From data to diversification

Apple’s recent decision to launch a new credit card and streaming service has been interpreted as an attempt to strengthen its services business in the face of falling global iPhone sales.

But is the firm’s decision to diversify destined to succeed and should other businesses pursuing growth in maturing or shifting markets follow its example?

Apple is not new to diversification. The company has a track record of diversifying to improve its performance and drive shareholder value. Once a computer hardware manufacturer, Apple Computer became Apple Inc in 2007, marking its focus on consumer electronics. More recently the company has been seeking to re-educate shareholders that instead of tracking global iPhone sales, they should be focusing on the projected growth figures for its services business – as this is where it believes the real growth opportunity lies.

Even with a strong list of partners, the company’s decision to become a content curator is not without risk. It will take time and money to develop a catalogue of high-quality news programmes, drama series, documentaries and films that will appeal to its global customer base.

In the meantime, established players such as Netflix and Amazon Prime Video are competing for consumers’ eyeballs and already offering user-friendly, competitively-priced services. However, with record revenue generated by Apple’s services business in Q2 2019, it is clear that the potential rewards are considerable.

The key to de-risking any move to diversify lies in good quality data and knowing how to use it. In Apple’s case, the business has a ready-made market for its credit card and streaming service and through a process of consumer market testing by profile, content type, territory and device, it can predict demand for its diversified offering with some degree of certainty. This data can be used to plot a roll-out plan that is geared to optimising returns while mitigating financial risk and protecting enterprise value.

Not all businesses opt to diversify for the same reason. Some are seeking growth in a market that is maturing rapidly or where regulations or other restrictions are limiting the company’s growth potential. Others want to de-risk their business model by investing in a variety of products or services, rather than just one. Whatever the motivation, a structured, data-driven process will improve their chances of success.

Research by Harvard Business School indicates that 95% of all new consumer products fail to achieve their commercial objectives. Many are dropped before reaching the market and others shortly after market entry. The later the decision to draw a line under the new product development (NPD) process, the more collateral damage is likely to have been done to the company’s financial performance and enterprise value. With the odds stacked against them, what can businesses do to de-risk their plans to diversify?

Move to an ‘adjacent square’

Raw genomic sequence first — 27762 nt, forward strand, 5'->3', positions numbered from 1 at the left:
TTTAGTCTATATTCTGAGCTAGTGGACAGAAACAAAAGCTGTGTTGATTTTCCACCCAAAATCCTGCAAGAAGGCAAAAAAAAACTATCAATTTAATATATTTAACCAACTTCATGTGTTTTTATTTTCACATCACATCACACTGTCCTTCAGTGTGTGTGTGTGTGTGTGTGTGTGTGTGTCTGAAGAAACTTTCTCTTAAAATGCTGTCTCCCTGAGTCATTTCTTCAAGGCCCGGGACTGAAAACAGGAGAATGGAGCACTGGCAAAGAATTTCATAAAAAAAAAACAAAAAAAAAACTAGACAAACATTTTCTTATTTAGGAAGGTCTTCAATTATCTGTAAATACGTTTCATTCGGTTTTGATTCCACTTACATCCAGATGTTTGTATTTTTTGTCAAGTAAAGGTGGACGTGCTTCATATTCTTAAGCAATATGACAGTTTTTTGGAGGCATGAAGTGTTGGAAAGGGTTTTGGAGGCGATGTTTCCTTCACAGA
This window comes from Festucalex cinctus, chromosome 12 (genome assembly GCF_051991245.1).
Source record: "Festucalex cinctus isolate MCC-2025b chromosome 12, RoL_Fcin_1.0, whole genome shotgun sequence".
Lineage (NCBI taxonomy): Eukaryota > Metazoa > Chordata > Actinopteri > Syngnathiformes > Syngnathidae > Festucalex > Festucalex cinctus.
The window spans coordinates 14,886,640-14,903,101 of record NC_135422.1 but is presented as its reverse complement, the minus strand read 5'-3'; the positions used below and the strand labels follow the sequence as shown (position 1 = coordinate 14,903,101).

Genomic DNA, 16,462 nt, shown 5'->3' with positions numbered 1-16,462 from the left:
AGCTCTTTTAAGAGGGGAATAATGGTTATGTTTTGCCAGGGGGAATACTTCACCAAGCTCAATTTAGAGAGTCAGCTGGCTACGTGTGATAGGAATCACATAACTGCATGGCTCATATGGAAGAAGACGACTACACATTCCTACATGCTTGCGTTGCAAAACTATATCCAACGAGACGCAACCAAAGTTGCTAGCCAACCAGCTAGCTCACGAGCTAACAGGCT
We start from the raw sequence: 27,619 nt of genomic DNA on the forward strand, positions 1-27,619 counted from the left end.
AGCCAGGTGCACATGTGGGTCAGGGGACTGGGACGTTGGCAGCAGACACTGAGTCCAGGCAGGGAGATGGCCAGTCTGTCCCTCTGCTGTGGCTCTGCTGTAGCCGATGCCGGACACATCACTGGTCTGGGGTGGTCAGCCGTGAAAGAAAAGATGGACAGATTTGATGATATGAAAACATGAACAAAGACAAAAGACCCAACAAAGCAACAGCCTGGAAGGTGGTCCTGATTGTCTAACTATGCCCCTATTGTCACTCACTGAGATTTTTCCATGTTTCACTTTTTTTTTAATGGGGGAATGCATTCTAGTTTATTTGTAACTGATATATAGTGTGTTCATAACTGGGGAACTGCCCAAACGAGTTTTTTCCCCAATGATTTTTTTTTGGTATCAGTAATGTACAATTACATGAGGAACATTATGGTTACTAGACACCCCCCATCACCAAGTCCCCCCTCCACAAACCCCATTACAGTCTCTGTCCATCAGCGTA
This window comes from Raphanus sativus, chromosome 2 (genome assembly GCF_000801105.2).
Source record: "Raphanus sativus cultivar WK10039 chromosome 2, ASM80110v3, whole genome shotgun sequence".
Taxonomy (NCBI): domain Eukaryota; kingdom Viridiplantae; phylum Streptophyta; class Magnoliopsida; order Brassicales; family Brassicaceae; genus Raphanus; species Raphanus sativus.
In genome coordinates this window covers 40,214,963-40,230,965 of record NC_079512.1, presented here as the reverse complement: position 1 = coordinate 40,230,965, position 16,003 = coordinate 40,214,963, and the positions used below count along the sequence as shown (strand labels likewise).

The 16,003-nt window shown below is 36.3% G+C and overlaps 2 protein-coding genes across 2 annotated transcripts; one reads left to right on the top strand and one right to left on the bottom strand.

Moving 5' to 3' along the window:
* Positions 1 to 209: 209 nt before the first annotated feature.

Rather than taking a leap into the unknown, the decision to diversify should be a calculated step into an ‘adjacent square’ where the business can leverage its existing expertise or tap into a known market. Achieving the right balance of proximity and stretch will enable the business to leverage its scope and scale to the fullest extent, while driving performance and controlling risks. For example, Amazon’s decision to launch its own fashion lines, instead of simply providing a platform for third-party sellers, was an example of vertical integration – a step designed to seize more margin and increase control. Alternatively, a horizontal step could take a business into an unknown market where it could apply some existing expertise or know-how.

Test the market

To mitigate risk when pursuing diversification, the business must be certain about whether there is market demand for any new product or service development. Just because a competitor is making strong profits from a specific activity doesn’t automatically mean that launching a rival product or service would achieve the same success. A detailed and analytical approach to market testing is required to ensure there is market demand to support the business case for diversification.

Get data-ready to diversify

Before deciding to diversify, a business should make sure it fully understands where value lies in its existing business model and where it will come from in the future. Such insights are critical when deciding how to leverage the scope and scale of the business. When preparing a business case for diversification, it is important to have a clear understanding of what success and failure might look like in terms of financial data at key points in the roll-out plan. Before making any move, it may be necessary to take a step back and ensure the business is data-ready to diversify, with access to reliable centralised data.

Roy Williams, co-founder and managing partner at management consultancy, Vendigital.